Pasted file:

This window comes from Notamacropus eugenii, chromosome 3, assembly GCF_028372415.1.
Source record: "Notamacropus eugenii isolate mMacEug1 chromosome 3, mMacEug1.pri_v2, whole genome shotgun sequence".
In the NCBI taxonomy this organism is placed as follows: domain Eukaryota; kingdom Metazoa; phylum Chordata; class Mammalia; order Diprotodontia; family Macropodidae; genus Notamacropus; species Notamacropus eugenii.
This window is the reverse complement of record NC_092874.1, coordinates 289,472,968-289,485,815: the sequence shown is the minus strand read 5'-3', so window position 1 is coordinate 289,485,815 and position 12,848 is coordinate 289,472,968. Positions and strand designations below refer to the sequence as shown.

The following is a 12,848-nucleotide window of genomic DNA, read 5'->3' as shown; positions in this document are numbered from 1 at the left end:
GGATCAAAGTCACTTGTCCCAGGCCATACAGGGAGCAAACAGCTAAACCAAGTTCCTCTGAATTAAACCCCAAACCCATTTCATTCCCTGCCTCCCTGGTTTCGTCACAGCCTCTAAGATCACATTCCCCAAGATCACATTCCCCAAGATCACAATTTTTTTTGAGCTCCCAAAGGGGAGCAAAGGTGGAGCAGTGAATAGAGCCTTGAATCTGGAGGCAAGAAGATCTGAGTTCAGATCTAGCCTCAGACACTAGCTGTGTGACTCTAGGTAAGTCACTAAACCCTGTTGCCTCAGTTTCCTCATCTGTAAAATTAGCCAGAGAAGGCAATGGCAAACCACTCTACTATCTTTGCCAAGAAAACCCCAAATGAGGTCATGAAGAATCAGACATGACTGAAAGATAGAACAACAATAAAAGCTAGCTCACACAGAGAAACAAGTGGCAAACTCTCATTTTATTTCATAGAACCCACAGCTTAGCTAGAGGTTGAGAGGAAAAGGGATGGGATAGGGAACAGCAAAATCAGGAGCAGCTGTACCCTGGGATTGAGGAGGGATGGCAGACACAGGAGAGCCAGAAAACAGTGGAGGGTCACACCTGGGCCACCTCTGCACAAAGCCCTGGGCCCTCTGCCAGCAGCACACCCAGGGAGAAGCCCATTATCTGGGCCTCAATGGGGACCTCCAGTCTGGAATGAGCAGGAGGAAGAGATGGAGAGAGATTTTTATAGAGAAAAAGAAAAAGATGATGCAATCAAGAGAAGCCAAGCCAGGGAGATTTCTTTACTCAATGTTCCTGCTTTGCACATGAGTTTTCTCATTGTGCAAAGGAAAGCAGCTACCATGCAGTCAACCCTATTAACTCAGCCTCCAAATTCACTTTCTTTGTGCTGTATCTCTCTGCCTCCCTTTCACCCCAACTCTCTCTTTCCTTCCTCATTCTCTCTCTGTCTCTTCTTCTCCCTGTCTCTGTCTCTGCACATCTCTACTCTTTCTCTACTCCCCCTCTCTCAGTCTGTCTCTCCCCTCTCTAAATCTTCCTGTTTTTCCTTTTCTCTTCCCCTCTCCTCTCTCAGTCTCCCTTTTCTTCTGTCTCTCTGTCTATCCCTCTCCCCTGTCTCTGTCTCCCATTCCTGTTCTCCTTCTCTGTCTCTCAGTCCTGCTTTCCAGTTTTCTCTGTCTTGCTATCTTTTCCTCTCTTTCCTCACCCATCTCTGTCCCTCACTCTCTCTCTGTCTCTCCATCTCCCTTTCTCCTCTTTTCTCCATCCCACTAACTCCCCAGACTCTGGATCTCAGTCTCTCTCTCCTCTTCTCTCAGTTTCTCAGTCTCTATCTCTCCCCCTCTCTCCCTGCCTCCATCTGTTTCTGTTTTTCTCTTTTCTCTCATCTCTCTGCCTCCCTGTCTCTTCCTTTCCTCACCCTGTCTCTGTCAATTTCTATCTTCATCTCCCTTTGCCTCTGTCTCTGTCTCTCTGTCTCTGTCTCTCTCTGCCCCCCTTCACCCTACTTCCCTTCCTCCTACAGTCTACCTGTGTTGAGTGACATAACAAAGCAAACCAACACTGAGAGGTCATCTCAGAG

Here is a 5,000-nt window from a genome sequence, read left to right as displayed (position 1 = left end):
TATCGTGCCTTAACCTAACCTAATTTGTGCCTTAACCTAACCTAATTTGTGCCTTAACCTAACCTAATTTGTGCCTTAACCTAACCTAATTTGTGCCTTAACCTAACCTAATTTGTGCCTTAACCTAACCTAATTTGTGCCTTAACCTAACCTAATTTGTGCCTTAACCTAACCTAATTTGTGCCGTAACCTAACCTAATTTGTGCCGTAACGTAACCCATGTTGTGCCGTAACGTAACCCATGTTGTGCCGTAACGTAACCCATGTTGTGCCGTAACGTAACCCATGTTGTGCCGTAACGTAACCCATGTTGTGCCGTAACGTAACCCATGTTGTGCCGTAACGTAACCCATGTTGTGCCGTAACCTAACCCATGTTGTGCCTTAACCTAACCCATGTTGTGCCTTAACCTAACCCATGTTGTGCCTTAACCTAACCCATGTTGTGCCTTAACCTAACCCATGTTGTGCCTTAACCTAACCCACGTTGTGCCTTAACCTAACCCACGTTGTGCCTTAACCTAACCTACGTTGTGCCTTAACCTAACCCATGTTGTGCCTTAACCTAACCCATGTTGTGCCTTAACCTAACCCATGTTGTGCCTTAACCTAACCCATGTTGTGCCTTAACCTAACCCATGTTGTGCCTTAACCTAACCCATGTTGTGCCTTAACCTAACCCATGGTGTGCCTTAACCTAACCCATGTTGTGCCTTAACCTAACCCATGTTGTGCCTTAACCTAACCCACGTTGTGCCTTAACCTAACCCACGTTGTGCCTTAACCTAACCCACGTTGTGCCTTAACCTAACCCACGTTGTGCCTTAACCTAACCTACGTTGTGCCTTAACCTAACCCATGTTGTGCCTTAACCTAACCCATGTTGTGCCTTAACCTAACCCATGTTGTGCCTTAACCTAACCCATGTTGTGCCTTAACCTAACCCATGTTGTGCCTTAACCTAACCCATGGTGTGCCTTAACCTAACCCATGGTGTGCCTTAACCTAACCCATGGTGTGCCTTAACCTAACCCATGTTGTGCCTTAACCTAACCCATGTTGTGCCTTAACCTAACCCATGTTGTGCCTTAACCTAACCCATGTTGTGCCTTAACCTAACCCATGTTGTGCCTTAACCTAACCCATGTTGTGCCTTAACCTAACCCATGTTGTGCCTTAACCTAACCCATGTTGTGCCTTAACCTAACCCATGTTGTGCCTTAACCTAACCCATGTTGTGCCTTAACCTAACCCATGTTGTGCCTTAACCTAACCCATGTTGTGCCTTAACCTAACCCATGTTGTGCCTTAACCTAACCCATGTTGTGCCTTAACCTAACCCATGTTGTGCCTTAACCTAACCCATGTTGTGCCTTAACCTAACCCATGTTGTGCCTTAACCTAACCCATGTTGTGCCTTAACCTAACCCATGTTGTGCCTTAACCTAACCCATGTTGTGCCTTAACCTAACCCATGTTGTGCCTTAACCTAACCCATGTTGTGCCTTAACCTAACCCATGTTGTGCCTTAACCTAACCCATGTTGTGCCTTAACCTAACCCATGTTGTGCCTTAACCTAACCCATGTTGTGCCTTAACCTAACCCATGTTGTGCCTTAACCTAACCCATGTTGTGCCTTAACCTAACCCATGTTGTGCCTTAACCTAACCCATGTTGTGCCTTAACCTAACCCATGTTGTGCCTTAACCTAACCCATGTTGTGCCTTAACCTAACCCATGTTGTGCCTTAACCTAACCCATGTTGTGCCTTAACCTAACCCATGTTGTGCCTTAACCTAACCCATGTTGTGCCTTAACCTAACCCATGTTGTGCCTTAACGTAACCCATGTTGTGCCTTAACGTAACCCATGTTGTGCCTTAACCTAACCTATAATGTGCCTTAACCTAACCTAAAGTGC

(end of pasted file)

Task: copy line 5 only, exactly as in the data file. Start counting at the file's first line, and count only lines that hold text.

The following is a 12,848-nucleotide window of genomic DNA, read 5'->3' as shown; positions in this document are numbered from 1 at the left end: